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August 17 2017 2:30 AM
DJI's miniature Spark drone is both a miracle of engineering and a source of frustration. I've been flying it for almost two months across Ireland and the US and I've experienced its excellence and its maddening glitches.
First, the good stuff. Physically, the Spark is a triumph in drone design. It packs most of what's good in bigger, more expensive models (such as the Phantom 4, a model I also own) into a machine that's no bigger than a man's hand.
In other words, you get stunningly crisp, stabilised video (in 1080p high definition as opposed to 4K). Some of the footage is genuinely astounding for such as small device. I've sent it off cliffs on the wild north Mayo coast, the Great Blasket Island and into the forests of rural Minnesota and Maine (for examples, see my Twitter, Instagram or YouTube channels or the Independent.ie video section).
The clarity and resolution of the video it has recorded, whether of churning waves, gushing waterfalls or sun-kissed pine trees, is absolutely stellar. In decent lighting conditions (which I often had over the summer), its footage would not look immediately out of place in a BBC-style nature documentary.
Because it fits into a light carry bag, I have brought it places I'd never consider lugging any of the bigger Phantom drones to. Like on small ferries to islands off Ireland's west coast, or deep into woodland hikes in the Appalachian mountains or the forests around Lake Superior.
To be sure, its small size limits some of its technical features. Its battery life is really, really short. Whereas you can expect over 25 minutes' flight time from standard-sized drones, it's around 12 minutes with the Spark. This means you really need to have at least one spare battery. (I got two with the €799 Combo pack but bought another one to have in reserve. I usually use all three when I bring it out with me.)
It's also a lot slower than its bigger drone counterparts. This is especially noticeable at altitudes of 100m or so, as the landscape seems to go by really slowly. In addition, it is less stable in breezy conditions than its larger kin. This is completely understandable as it's physically so much smaller and lighter. And to be fair, I've often flown it in light to moderate wind and the drone handles it quite well. But in a country like Ireland, it's a material consideration.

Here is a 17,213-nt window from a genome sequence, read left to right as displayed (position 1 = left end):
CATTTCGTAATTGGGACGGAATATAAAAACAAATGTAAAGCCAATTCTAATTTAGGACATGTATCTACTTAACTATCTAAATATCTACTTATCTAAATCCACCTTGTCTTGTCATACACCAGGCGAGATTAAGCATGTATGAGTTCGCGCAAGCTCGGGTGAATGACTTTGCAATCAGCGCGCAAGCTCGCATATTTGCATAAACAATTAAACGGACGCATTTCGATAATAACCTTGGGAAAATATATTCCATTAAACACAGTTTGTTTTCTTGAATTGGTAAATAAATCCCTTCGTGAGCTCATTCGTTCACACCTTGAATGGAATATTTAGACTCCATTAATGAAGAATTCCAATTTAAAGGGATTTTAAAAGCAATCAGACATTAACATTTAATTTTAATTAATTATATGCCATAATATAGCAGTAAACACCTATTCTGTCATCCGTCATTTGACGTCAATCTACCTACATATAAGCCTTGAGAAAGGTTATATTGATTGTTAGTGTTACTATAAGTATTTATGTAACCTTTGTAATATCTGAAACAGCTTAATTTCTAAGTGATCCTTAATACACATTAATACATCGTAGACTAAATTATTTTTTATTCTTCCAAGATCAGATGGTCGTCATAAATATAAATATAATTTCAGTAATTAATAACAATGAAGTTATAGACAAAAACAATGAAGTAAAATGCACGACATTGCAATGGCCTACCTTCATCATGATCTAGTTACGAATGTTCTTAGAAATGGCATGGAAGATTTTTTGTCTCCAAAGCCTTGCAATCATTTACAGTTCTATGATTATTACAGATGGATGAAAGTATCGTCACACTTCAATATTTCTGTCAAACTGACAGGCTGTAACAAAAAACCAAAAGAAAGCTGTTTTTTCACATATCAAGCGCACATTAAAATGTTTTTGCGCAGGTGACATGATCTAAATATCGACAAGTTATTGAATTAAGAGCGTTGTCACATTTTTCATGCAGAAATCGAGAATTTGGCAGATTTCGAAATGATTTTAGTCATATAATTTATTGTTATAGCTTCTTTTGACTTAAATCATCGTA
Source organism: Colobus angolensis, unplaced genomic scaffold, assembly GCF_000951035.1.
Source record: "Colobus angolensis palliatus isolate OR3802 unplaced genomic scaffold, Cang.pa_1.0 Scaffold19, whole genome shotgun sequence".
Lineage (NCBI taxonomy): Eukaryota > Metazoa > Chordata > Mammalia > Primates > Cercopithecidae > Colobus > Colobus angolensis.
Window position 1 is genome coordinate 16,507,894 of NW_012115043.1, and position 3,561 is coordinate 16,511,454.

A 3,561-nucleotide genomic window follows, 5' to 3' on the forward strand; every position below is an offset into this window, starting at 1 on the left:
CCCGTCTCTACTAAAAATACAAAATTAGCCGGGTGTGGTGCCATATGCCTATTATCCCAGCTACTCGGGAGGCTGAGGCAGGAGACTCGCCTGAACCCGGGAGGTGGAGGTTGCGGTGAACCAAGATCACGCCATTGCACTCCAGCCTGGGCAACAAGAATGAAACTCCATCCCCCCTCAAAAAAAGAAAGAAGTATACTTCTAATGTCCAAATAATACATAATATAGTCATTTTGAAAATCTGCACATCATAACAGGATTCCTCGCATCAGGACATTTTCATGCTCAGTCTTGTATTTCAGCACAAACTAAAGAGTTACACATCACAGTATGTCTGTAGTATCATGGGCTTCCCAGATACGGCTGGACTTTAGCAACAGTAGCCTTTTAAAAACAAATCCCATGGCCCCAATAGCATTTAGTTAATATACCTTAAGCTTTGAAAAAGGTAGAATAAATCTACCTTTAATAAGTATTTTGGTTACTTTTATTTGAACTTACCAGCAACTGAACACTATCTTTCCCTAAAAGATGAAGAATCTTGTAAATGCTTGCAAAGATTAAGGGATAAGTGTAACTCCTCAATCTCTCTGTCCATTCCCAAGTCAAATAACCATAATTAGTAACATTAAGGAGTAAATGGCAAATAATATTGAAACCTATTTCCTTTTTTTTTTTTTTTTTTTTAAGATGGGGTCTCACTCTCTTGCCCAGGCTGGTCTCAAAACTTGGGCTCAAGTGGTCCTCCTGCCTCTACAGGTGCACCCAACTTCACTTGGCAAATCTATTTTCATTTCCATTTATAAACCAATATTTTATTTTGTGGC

However, the Spark has had one killer problem: its firmware. For non-tech readers, this is basically the code that makes the drone fly properly. For weeks, my Spark (and hundreds of others, judging by the public outcry) had a recurring problem where it regularly lost contact with my remote controller in mid-flight.
Mostly, it reconnected. But one time, it didn't. I was flying the drone over a thick area of rural forest when the familiar disconnection issue occurred. It was already slightly low on battery power and the reconnection process was taking a while. Eventually out of power, the Spark started to descend into a far-off area of dense green trees. I searched the area for hours. Eventually I recovered it, thanks to its second-by-second GPS-location activity recorded on my phone. But I was fuming. Furthermore, despite knowing about the disconnection issue, DJI weren't great when I called: they essentially told me to recover it myself and bring it back the retailer.
This specific disconnection problem appears largely to have been fixed by DJI in its latest firmware update. That firmware upgrade is the only reason I am willing to keep flying the Spark, which I duly am. The overall package of ultra-portability and superb video quality means that the risk is just about worth it. But buyer beware: this drone has had chronic electronic problems and may have others I have yet to discover.
However, if you are interested, go for the combo pack, which includes the remote control plus an extra battery and a convenient multi-battery charger. It's an extra €200 but in my view, the dedicated remote control is absolutely essential. Not only because it makes it easier to control the drone (and its camera), but because it gives the drone a proper range of up to a kilometre away. The Spark can work just using your smartphone. But doing it this way limits its reach to around 75 yards from you, nowhere near flexible enough to capture things that will wow you.